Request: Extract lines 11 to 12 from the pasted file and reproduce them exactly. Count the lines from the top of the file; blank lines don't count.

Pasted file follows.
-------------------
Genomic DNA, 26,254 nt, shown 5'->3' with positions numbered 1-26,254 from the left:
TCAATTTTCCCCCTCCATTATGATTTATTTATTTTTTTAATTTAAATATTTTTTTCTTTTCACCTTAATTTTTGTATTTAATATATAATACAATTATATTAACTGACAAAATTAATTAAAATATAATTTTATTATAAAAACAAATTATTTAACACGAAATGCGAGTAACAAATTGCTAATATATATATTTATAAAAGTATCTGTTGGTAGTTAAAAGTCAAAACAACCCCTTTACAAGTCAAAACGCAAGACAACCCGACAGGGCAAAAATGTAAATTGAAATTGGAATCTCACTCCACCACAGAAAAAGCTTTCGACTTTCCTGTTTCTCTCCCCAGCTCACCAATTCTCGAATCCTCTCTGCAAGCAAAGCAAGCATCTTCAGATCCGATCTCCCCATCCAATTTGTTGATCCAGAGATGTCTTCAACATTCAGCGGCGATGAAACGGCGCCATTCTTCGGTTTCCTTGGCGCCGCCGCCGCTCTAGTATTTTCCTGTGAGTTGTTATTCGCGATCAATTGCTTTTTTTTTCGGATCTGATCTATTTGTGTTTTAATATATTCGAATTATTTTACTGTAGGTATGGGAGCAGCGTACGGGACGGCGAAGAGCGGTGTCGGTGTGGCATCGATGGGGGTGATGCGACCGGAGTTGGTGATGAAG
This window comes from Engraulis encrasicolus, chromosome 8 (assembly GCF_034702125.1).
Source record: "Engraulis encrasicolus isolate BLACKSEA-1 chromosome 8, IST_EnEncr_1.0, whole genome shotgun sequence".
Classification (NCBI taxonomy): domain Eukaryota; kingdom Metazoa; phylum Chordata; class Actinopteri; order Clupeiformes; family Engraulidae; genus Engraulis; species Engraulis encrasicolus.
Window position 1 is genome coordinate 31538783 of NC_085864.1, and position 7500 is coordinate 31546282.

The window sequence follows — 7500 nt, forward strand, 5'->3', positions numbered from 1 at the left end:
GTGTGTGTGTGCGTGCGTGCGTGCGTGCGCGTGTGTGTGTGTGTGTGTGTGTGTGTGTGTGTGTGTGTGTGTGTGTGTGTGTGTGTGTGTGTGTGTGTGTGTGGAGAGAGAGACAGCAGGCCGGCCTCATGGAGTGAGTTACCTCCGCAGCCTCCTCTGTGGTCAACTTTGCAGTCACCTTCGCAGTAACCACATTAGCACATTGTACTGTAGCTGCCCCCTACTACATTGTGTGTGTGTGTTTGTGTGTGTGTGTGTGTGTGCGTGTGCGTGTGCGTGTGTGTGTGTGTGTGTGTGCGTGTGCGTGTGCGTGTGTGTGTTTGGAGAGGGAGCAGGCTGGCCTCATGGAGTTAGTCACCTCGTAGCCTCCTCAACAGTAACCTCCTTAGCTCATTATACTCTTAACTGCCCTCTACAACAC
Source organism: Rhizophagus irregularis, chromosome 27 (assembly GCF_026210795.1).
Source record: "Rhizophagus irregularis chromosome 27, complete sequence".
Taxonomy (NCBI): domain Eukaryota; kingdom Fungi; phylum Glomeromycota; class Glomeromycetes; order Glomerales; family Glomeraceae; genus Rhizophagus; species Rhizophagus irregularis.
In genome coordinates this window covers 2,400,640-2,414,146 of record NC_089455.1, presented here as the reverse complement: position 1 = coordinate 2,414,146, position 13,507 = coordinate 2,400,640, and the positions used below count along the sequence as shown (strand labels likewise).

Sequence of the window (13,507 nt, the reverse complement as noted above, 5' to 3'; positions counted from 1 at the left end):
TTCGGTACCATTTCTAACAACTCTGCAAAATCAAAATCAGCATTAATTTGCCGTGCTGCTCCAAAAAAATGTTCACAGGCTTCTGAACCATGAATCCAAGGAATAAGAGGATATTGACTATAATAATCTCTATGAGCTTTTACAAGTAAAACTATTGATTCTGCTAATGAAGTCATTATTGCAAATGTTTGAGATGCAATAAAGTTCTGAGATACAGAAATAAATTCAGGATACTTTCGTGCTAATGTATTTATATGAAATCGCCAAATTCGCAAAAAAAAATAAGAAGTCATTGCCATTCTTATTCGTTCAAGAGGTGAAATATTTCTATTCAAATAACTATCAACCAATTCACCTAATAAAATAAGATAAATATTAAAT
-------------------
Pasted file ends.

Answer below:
Taxonomy (NCBI): domain Eukaryota; kingdom Fungi; phylum Glomeromycota; class Glomeromycetes; order Glomerales; family Glomeraceae; genus Rhizophagus; species Rhizophagus irregularis.
In genome coordinates this window covers 2,400,640-2,414,146 of record NC_089455.1, presented here as the reverse complement: position 1 = coordinate 2,414,146, position 13,507 = coordinate 2,400,640, and the positions used below count along the sequence as shown (strand labels likewise).